A convoy of Kisan Mahasabha activists with 50 motorcycles welcomed us and we proceeded speedily towards a massive Kisan Mukti Yatra rally at Piro in Bhojpur: epicentre of the revolutionary movement of poor peasants for the past 40 years. Tens of thousands of farmers had poured into the venue of the meeting, making this one of the largest gatherings in the entire course of the Kisan Mukti Yatra. All kisan leaders were welcomed with red turbans and garlands by Tarari MLA Sudama Prasad and former Piro MLA Chandradeep Singh.

After Ara, we crossed the Son, where a campaign vehicle festooned with red flags joined us in the vanguard, and when we reached Bihta Bazaar Kisan Mahasabha activists with red flags on 30-35 motorcycles also joined us. Suddenly we saw an elderly person sitting pillion on one of the motorcycles waving out to us: it was 75-year old Comrade Rameshwar Prasad, the National President of AIARLA and the first former MP from the CPI (ML) who was elected to the Lok Sabha on an IPF ticket in 1989. We proceeded to the Swami Sahajananda Saraswati Memorial in Bihta to pay tribute to that great pioneer of the farmers’ movement and the founder of the Kisan Sabha. Here Swamiji’s colleague and senior Communist leader Ganesh Shankar Vidyarthi and Kisan Sabha leader Shiv Sagar Sharma addressed a brief meeting, after which we left for Patna.

Dr Sunilam speaking at Com Shah Chand’s village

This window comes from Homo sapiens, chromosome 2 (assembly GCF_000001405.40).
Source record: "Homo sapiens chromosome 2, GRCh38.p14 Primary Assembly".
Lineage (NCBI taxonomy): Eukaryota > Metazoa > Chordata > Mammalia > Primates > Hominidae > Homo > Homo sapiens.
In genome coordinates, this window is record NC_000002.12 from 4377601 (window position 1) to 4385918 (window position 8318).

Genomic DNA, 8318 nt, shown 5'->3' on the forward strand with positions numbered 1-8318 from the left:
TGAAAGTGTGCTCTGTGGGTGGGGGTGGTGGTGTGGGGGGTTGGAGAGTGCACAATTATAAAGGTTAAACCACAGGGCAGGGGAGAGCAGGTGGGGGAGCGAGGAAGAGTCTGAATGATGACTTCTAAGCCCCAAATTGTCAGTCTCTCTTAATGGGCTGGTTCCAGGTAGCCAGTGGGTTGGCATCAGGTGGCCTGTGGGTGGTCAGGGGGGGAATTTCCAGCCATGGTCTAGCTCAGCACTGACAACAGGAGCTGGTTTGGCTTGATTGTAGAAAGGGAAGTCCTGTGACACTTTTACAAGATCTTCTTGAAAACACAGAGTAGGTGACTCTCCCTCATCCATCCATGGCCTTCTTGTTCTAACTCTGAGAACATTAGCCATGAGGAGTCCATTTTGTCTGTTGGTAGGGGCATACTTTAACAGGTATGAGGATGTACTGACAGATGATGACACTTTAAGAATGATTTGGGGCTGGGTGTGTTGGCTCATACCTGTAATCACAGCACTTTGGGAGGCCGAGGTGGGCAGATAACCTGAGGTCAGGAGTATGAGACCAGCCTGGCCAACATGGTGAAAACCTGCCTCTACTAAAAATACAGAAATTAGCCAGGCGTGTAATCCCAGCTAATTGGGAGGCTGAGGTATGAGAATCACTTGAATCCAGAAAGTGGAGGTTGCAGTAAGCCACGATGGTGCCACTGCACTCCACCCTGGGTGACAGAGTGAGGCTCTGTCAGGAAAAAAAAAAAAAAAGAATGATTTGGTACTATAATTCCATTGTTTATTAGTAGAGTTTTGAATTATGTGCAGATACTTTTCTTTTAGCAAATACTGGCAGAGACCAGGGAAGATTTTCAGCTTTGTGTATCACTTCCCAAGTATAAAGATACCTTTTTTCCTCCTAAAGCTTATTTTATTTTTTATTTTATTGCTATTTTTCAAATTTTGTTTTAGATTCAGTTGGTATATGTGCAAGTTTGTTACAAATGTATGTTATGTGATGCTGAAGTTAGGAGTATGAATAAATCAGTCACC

We arrived for the Kisan Mukti Yatra meeting in Patna. Yogendra Yadav, Hannan Mollah and Satyavan also joined us for this meeting. A rally was held at Beguserai, after which our team divided into two parts: Rajaram Singh, Dr Sunilam, Purushottam Sharma, Biju Krishnan, and Prahlad Patil headed for Darbhanga while Hannan Mollah, Avik Shah, R Chandrashekhar, Anil Singh and others for Vibhutipur. On the way, we saw and heard the woes of the people who had suffered the ravages of the Gandak, Bagmati and other rivers in flood.

Outside Darbhanga city Kisan Mahasabha activists on dozens of motorcycles welcomed us with red flags, led by CPI (ML) PB member and AIARLA National General Secretary Dhirendra Jha. Thousands of farmers holding red flags had gathered at the Maidan which was the venue of the meeting, as well as many intellectuals and journalists. After the meeting we took to the road again and were welcomed at Mokama by a big group of farmers.

This leg of the Yatra concluded Muzaffarpur where we paid tribute to the immortal freedom fighter and martyr Khudiram Bose. We garlanded his statue, at the spot where the 18-year old Khudiram Bose and his comrade Prafulla Chaki had thrown a bomb at a British official. They were hanged in this very Muzaffarpur. 

The Farmers’ Freedom from Debt Bill 2017

The proposed Bill aims at waiving all institutional and non-institutional outstanding crop loans existing till 20 November 2017 and instituting a Farmers’ Debt Commission to protect farmers from future debt trap. The government has to declared loan waiver immediately. The Bill provides for a debt swap of non-institutional loans into the bank loans.

The Debt Relief Commission will regulate rate of interest, decide about one-time settlements, recommend debt-swapping and prevent recovery of loans in distress affected areas.

The Commission will have power to declare any distressed area or a particular crop to be distressed, either suo motu or based on applications. It will also have power to decide about issues pending with Banks, based on farmers’ applications.